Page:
A blood transfusion is safest when the blood type of the transfused blood matches the recipient's blood type and Rh status (in other words, the blood types are compatible). Therefore, before a transfusion, blood banks do a test called a type and cross-match on the donor's and the recipient's blood. This test minimizes the chance of a dangerous or possibly fatal reaction.
In addition, the recipient's blood is checked for certain antibodies to red blood cells. Such antibodies can cause a reaction to transfused blood.
However, in an emergency, anyone can receive type O red blood cells. Thus, people with type O blood are known as universal donors. People with type AB blood can receive red blood cells from a donor of any blood type and are known as universal recipients.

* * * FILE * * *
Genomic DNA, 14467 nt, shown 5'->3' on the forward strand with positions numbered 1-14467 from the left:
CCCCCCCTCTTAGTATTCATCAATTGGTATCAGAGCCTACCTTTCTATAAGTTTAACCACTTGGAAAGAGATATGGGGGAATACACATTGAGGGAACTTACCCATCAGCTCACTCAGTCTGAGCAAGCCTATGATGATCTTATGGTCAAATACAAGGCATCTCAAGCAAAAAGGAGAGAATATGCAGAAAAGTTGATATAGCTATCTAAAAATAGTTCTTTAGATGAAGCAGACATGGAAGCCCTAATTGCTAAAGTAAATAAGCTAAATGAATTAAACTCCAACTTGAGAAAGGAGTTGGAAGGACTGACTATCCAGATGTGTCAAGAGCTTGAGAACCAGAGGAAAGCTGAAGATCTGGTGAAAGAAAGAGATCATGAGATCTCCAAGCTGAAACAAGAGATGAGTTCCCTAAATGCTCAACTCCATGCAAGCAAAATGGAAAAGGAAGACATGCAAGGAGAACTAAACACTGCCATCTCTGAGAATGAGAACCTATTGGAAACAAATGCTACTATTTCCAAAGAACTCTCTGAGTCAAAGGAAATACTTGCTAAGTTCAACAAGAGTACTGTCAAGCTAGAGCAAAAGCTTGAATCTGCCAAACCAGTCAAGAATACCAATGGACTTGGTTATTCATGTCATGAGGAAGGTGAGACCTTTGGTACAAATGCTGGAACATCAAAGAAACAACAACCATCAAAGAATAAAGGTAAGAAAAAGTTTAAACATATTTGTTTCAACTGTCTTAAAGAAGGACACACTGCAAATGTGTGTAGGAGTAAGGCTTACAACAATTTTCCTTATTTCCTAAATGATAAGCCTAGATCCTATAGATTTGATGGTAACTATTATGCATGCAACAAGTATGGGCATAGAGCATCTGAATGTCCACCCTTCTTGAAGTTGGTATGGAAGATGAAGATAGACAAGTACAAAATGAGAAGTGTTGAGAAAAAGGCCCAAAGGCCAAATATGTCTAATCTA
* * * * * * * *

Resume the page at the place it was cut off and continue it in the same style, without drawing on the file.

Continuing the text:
Recipients whose blood is Rh-negative must receive blood from Rh-negative donors (except in life-threatening emergencies), but recipients whose blood is Rh-positive may receive Rh-positive or Rh-negative blood.